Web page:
Being dealt a pocket pair in Hold’em poker opens various possibilities for improving it by the river to a set or quads. Even another pair on the board might be enough for you to win with two pairs.

Of course, not every pair is considered a good starting hand. The top 20 rank of the starting hands includes at most a pair of eights.

When you are dealt a pair, the first question coming into your mind is whether one or more of your opponents were dealt a pair, too. But you may ask yourself another question: How likely is that an opponent was dealt the same pair as yours? Or, in general, what are the odds of two players being dealt the same pair? They are in the category of very low Hold’em odds, but let’s see precisely what these odds are.

## Chance Of An Opponent Getting The Same Pair

Let’s first consider these odds from the perspective of your hand, that is, by using the information given by your own pocket cards.

Before doing the calculation, it is worth saying that being dealt a pocket pair does not reduce the chances of your opponents having a pocket pair, but on the contrary, it increases them. It may seem counterintuitive, but this is the case.

It is not like having a hat with all the possible pairs, you draw one out and as such there are less remaining in the hat. Combinatorial probability works differently. Without going into the math of this probability, a brief explanation would be this: Your pair decreases for your opponents the number of paired combinations (with one) much less than it decreases the number of unpaired combinations holding one card of that rank.

The probability of being dealt a pocket pair (any) is 5.88%. Once you have been dealt a pair, the probability that one specific opponent is dealt the same pair is 1/C(50,2) = 1/1225.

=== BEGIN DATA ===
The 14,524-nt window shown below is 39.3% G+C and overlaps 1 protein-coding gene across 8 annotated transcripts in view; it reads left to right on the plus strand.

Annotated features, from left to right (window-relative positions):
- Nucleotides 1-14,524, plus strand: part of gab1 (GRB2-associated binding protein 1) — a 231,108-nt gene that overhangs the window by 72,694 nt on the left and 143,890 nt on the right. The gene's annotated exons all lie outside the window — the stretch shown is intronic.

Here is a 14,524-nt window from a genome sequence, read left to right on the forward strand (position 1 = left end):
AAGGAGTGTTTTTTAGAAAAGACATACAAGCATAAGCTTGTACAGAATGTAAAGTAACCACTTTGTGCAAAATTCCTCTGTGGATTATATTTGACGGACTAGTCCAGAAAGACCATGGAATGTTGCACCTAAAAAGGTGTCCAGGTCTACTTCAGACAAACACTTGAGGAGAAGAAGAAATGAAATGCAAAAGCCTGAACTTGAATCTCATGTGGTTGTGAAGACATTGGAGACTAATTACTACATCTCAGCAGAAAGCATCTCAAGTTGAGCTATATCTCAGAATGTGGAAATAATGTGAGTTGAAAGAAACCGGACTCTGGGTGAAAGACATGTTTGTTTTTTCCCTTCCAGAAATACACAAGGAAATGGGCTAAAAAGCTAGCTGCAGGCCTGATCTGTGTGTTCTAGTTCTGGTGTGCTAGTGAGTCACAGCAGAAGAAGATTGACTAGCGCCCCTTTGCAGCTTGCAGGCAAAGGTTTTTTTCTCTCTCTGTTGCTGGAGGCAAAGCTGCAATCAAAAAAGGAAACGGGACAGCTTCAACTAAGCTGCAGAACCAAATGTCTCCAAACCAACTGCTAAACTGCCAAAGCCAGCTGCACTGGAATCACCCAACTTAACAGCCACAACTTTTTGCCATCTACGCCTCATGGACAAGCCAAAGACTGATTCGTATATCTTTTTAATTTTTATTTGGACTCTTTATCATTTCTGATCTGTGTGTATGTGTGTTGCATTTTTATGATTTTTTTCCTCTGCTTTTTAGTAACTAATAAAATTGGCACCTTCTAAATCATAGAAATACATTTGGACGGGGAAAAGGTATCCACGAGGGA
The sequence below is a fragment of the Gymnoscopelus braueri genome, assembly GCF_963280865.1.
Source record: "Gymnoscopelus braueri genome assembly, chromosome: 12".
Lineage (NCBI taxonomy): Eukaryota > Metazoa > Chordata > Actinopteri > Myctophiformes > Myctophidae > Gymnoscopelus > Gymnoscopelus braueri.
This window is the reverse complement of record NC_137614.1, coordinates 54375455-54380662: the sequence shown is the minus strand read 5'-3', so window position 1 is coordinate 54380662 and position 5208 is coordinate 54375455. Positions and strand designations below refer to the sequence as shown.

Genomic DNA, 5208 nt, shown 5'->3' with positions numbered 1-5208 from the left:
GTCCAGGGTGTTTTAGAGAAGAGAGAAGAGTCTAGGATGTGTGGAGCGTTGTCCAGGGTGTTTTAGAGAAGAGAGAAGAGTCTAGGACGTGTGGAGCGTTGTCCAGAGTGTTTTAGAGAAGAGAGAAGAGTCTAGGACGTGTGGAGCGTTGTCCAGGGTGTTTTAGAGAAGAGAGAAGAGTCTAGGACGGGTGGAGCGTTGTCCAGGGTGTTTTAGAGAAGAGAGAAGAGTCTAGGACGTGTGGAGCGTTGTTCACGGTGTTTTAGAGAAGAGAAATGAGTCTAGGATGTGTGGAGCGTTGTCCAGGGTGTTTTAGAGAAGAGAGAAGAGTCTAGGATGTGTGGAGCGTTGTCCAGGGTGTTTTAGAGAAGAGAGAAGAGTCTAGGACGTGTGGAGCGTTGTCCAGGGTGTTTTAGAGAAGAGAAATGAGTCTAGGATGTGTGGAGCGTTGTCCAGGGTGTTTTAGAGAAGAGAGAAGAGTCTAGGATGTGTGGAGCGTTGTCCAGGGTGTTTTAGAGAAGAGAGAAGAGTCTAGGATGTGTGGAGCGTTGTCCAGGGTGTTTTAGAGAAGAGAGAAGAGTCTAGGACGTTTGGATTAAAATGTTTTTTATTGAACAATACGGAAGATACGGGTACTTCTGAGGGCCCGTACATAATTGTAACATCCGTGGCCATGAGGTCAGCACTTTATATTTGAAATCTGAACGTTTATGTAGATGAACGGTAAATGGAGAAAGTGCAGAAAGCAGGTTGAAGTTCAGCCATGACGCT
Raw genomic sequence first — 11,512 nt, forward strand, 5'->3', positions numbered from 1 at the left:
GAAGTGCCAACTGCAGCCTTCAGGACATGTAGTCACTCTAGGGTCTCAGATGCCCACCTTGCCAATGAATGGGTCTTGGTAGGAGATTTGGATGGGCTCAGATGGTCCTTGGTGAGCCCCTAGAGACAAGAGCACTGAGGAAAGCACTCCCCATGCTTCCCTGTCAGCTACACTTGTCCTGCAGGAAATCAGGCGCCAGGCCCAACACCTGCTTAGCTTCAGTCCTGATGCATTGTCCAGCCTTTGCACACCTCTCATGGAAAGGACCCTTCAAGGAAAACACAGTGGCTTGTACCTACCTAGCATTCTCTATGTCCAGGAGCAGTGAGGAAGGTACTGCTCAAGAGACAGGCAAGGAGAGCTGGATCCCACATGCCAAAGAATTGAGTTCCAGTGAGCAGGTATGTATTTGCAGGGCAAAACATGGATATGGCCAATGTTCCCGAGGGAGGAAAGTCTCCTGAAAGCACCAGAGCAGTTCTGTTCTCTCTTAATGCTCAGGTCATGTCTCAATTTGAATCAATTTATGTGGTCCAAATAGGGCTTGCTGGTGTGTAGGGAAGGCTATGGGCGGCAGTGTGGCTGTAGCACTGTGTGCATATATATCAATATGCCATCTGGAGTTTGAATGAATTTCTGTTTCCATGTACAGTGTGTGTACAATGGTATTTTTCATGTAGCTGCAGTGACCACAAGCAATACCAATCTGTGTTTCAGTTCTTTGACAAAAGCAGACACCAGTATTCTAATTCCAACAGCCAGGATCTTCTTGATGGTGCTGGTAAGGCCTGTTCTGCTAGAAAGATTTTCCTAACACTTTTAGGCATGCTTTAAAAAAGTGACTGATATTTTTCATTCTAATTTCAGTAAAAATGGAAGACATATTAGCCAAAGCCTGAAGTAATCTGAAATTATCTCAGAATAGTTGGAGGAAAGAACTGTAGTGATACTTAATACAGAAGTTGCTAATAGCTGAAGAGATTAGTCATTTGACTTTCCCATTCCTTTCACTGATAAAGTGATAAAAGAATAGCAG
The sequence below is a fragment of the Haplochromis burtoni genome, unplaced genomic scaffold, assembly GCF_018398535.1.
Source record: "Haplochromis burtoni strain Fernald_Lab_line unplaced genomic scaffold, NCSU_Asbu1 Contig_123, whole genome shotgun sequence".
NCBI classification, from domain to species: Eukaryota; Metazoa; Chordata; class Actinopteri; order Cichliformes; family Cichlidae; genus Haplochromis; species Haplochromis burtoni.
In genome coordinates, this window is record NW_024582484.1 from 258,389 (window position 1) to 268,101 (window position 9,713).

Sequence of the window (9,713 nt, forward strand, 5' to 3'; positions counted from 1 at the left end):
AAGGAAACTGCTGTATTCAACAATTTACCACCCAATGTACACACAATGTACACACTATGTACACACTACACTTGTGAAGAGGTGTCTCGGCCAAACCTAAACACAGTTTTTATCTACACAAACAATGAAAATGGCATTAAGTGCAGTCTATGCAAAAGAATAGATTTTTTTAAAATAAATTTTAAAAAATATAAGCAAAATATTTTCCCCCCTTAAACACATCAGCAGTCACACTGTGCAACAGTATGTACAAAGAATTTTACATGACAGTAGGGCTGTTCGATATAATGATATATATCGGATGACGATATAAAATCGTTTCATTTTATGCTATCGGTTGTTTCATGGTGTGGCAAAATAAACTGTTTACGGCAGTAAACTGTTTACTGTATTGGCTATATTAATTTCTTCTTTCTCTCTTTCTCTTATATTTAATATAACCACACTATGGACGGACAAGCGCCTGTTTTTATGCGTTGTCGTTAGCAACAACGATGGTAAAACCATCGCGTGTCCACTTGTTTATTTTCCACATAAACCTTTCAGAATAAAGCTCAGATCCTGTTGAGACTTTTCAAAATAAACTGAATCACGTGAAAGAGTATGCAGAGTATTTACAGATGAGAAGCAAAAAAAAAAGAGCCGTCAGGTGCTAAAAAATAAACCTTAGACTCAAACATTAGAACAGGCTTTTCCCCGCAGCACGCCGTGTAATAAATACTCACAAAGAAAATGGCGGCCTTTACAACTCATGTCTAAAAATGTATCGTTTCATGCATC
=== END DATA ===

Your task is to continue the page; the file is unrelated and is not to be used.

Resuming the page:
Since only one opponent can be dealt that pair, the probability for at least one opponent being dealt the same pair as yours is *n*/1225, where *n* is the number of your opponents.

That generates the following odds table:

No. of opponents | Probability that at least one opponent is dealt the same pair as yours |
---|---|

1 | 0.00081 (1/1225) |

2 | 0.00163 (1/613) |

3 | 0.00244 (1/409) |

4 | 0.00326 (1/306) |

5 | 0.00408 (1/244) |

6 | 0.00489 (1/204) |

7 | 0.00571 (1/174) |

8 | 0.00653 (1/152) |

9 | 0.00734 (1/135) |

The highest value is attained at a full table, namely 0.73% or 1 in 135 chance, which is still very low.

## Odds For Any Two Players Being Dealt The Same Pair

If we talk about any two players holding the same pair, we should compute the odds of that from a neutral perspective, that is, from the perspective of an observer who is not a player and does not see any of the cards dealt.

The probability for two *specific* players at a table being dealt a specific pair (say, of jacks) is (1/C(50,2)) x (1/C(48,2)) = 1/1.381.800. We have 13 ranks for the cards, so the probability of those players being dealt the same pair of any rank is 13/1.381.800.

Assume a full table. There are C(10,2) = 45 ways of choosing two players out of 10, so we have to multiply the last probability with 45 to get closer to the probability of at least two players at a full table to be dealt the same pair: 585/1.381.800 = 0.042% or 1/2380.

This is an accurate enough approximation since the probability of two pairs of players being dealt the same pair of cards each (xx xx yy yy) is about 0.00000167, which can be ignored in the computation.

Obviously, the less players on the table the less the computed probability. Hence the maximal probability for any two players holding the same pair is 0.042% for a full table.

Among all Hold’em odds, some are so low that do not count in any strategic evaluation. Still, those improbable events actually do happen sometimes; their probability is not zero.

In preflop, when two players raise many times against each other we could think of them having been dealt the same high pair, such as aces or kings, against the odds.

Anyway, this situation would be disadvantageous for both players holding the same pair, even aces, just because they cannot use any community cards to improve their pair, while the other players holding pairs might use them.

### About The Author

The author of this page is Dr. Catalin Barboianu. Catalin is a mathematician specialising in gaming and responsible gambling and a research associate at the University of Bucharest.